The Little Tokyo neighborhood of Los Angeles is filled with dozens of restaurants that depend on the neighborhood’s status as a major foodie destination in the evenings and the tens of thousands of office workers that flood the neighborhood during lunch hour. But in the early days of the coronavirus lockdown all those people disappeared and the area became a virtual ghost town.

The neighborhood’s small population of residents was not really enough to sustain so many eateries. Places that were normally filled with diners and lines out the door suddenly sat empty.

These are the hastily hand-made signs that began popping up in the windows of those restaurants that remained open, to remind residents and passers by that they were there and that they were open, as they struggled to survive.

As a resident of Downtown Los Angeles, I was shocked, as many others were, at how deserted the streets became as the hundreds of thousands of people who normally commute into the neighborhood stopped coming.

I had a strong desire to document the situation. But I also sensed that photographs of empty streets would quickly become played out as these scenes were being played out in cities all over the world.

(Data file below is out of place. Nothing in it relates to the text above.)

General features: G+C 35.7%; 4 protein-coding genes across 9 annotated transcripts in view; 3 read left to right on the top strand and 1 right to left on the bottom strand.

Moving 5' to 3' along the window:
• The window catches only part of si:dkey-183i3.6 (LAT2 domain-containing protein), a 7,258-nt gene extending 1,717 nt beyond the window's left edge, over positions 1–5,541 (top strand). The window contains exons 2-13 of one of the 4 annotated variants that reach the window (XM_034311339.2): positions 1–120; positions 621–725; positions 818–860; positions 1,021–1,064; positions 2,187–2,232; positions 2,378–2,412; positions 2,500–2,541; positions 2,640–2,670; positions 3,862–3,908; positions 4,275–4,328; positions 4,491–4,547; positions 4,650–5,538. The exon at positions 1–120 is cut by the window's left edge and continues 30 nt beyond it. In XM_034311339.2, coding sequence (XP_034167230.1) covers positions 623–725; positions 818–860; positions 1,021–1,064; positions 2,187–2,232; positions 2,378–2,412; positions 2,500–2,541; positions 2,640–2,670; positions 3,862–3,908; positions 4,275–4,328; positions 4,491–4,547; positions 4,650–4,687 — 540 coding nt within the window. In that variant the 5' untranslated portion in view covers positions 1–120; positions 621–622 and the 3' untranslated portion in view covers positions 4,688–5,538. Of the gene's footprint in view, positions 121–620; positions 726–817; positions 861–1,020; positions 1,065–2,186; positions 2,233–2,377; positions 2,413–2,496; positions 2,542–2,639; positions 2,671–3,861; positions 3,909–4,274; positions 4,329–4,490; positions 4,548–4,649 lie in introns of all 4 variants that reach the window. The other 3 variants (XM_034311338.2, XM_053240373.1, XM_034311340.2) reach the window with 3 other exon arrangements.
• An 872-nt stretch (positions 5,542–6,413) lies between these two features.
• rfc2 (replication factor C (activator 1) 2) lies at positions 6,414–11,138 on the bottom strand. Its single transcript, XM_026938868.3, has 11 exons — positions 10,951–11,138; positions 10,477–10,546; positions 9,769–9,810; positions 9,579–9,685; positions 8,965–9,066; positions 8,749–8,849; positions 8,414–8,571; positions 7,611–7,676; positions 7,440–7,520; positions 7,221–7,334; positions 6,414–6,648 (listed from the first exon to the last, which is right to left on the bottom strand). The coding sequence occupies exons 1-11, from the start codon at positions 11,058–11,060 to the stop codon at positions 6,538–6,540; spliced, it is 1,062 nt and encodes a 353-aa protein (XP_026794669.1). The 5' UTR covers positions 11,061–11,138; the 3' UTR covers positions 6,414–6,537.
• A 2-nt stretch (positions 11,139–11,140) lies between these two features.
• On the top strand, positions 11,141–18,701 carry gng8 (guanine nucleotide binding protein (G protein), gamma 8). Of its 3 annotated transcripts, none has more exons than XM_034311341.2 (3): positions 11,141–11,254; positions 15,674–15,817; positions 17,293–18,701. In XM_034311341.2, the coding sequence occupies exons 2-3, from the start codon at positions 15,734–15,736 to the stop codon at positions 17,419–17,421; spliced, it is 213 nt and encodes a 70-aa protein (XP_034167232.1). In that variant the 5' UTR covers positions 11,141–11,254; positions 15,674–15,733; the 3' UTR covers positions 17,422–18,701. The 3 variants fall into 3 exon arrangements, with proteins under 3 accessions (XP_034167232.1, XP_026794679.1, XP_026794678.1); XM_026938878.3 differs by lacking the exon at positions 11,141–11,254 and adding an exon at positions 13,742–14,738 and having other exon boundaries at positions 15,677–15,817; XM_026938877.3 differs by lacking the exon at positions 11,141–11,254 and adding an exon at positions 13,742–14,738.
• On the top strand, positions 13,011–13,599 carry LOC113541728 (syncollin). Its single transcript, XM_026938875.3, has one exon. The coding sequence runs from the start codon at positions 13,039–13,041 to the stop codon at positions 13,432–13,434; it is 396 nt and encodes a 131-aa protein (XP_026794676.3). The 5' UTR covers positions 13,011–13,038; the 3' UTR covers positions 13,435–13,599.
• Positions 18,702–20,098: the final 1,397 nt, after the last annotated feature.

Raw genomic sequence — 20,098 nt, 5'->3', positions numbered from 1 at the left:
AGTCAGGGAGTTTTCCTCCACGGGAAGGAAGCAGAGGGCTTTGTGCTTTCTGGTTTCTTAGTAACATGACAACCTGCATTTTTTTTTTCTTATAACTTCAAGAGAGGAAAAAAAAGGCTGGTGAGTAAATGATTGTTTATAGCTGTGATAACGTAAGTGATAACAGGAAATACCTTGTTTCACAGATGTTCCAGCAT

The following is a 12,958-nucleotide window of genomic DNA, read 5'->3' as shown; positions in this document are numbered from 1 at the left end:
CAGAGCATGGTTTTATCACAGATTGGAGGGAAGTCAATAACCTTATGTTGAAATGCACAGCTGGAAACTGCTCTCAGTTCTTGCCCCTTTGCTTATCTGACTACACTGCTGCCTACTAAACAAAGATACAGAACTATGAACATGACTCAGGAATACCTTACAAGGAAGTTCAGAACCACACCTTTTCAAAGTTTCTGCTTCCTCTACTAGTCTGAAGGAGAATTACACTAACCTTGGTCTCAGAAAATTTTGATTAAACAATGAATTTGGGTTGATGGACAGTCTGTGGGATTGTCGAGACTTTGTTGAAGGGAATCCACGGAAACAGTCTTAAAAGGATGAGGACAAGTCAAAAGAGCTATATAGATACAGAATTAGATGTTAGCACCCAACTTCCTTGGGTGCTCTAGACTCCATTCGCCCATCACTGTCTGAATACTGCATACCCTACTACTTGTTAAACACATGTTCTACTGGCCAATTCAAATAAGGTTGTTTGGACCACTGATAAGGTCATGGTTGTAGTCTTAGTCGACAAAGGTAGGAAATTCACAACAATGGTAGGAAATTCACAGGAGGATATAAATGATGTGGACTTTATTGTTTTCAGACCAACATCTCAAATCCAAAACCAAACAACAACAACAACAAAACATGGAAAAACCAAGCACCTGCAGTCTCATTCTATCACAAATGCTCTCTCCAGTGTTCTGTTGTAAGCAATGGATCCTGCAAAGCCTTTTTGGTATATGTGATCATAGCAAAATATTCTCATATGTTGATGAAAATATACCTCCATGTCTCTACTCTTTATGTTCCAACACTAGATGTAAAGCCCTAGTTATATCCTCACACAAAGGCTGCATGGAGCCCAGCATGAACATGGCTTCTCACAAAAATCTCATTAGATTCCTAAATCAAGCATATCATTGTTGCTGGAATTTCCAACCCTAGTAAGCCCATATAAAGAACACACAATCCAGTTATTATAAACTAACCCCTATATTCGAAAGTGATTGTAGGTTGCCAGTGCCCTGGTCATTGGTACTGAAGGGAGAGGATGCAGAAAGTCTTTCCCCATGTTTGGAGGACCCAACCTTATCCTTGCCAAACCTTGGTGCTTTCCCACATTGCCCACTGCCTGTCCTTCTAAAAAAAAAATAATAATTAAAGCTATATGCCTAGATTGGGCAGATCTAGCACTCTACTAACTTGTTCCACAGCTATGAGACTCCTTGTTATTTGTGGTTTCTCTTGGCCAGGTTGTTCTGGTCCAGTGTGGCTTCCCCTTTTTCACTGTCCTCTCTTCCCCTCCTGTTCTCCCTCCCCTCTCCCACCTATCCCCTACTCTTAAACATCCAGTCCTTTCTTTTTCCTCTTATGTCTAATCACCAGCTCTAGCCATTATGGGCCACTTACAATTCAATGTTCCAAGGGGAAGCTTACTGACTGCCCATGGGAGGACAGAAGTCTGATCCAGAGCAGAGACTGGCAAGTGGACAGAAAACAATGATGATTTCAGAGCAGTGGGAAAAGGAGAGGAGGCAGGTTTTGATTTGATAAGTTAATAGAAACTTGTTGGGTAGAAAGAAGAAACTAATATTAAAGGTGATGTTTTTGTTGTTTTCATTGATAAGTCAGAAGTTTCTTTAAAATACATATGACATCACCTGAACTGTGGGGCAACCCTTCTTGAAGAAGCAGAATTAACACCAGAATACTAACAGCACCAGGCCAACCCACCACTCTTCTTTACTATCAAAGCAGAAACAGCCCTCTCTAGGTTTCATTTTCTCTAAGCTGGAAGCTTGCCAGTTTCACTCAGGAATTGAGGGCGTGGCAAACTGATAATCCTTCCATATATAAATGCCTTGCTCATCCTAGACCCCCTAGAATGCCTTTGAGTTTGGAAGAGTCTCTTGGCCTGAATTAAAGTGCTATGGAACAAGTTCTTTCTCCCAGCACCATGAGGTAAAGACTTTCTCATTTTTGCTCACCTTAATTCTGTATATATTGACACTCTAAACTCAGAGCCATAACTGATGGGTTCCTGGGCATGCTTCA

I struggled for a time as I wanted to find a way to bring a human element into the situation while at the same time I had absolutely no desire to get anywhere near other people to photograph them during this pandemic. I wanted to feel close to the neighborhood without getting close to anybody.

As I noticed these signs going up I could see a very human struggle of survival playing out in my neighborhood, through these hand-made signs, something more visceral and personal to me than sweeping panoramas of empty streets.

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